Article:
The United Nations scrambled to rescue more civilians from the tunnels beneath a besieged Mariupol steelworks and the city at large on Friday, even as militants holed up in the sprawling complex put up their last stand to ensure Moscow’s complete takeover of the strategic prevent port.
The battle for the last Ukrainian fortress in a ruined city by the Russian onslaught seemed increasingly desperate amid growing speculation that President Vladimir Putin wants to end the battle for Mariupol so that he can present a triumph to the Russian people in time Victory Day on Mondaythe biggest patriotic holiday in the Russian calendar.
About 2,000 Ukrainian fighters, according to Russia’s latest estimate, are entrenched in the vast labyrinth of tunnels and bunkers under the Azovstal Steelworks, and they have repeatedly refused to surrender. Ukraine said several hundred civilians were also trapped there, and fears for their safety have increased as fighting has intensified in recent days.
“Our colleagues are currently on the ground,” UN spokesman Stephane Dujarric said of the recent evacuation efforts. “We are at an extremely sensitive stage of this operation and are working closely with the Ukrainian and Russian authorities.
He declined to share details “for the safety of those we are trying to extract and of course for our own staff who are there.”
Kateryna Prokopenko, whose husband, Denys Prokopenko, is in command Troops of the Azov regiment inside the facility, issued a desperate appeal to save the fighters. She said they were willing to go to a third country to await war but would never surrender to Russia because it would mean “filtration camps, prison, torture and death.”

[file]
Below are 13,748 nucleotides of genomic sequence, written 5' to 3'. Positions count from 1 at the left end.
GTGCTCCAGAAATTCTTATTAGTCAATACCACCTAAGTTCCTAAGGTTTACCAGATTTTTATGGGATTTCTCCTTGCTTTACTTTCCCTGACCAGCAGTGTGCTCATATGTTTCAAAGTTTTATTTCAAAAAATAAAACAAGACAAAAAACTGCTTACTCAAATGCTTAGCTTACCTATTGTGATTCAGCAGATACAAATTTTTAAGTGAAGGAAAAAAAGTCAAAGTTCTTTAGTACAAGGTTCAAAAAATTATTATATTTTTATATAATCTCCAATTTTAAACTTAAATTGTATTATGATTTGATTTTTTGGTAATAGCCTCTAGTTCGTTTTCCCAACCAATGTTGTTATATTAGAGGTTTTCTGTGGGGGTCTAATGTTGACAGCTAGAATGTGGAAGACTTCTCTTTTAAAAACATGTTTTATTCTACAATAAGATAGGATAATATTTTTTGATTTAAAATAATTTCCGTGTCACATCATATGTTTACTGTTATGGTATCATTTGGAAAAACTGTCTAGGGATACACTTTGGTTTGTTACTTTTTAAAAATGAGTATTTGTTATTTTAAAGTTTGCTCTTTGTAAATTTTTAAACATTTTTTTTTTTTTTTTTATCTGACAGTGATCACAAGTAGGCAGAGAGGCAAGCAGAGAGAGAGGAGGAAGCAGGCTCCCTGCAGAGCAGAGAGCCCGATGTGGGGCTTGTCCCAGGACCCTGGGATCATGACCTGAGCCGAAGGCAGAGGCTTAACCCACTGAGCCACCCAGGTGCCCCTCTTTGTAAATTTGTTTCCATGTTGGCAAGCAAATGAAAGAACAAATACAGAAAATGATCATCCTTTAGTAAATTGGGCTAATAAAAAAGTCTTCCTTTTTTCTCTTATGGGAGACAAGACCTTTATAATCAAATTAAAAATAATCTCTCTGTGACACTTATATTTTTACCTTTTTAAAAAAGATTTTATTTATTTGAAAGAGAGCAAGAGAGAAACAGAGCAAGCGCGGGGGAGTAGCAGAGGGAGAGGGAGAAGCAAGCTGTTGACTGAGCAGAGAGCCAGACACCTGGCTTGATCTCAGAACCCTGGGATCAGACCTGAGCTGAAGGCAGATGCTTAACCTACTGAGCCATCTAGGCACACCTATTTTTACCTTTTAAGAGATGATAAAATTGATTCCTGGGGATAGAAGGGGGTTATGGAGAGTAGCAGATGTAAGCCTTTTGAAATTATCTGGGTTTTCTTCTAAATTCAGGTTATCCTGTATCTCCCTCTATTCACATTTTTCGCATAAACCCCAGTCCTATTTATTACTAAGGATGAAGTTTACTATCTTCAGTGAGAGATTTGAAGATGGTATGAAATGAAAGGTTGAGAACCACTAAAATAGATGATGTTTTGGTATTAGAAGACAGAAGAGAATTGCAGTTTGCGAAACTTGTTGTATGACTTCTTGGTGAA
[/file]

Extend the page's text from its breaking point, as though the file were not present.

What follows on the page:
If nothing is done to save her husband and his men, they will “see it to the end without surrender,” she told The Associated Press on Friday as she and relatives of some other members of the regiment traveled from Italy to Poland to lead.
It could be days to know if the United Nations’ recent effort to evacuate civilians has been successful, as people fleeing Mariupol usually have to pass through contested areas and many checkpoints before arriving in the Ukrainian-controlled city of Zaporizhia , about 230 kilometers away, to relative safety. to the northwest.
Andriy Yermak, head of Ukraine’s presidential office, said on Friday via messaging app Telegram that another “complex operation to evacuate people from Mariupol and Azovstal” was carried out and nearly 500 civilians were rescued. Two previous evacuations Negotiated by the UN and the Red Cross brought about 500 people from the steel mill and other places in Mariupol. It was not clear if Yermak said more people had been saved since then.
Some of the plant’s evacuees spoke to the AP about the horrors to be surrounded by death in the moldy underground bunker with little food and water, poor medical care and dwindling hope. Some said they felt guilty for leaving others behind.
“People are literally rotting like our jackets,” said 31-year-old Serhii Kuzmenko, who, along with his wife, 8-year-old daughter and four others, fled their bunker where 30 others were left behind. “They urgently need our help. We have to get them out.”
Fighters defending the plant said on Telegram on Friday that Russian troops fired on an evacuation vehicle on the plant’s premises. They said the car drove toward civilians when it was hit by shells, killing one soldier and injuring six.
Moscow did not immediately recognize renewed fighting there on Friday.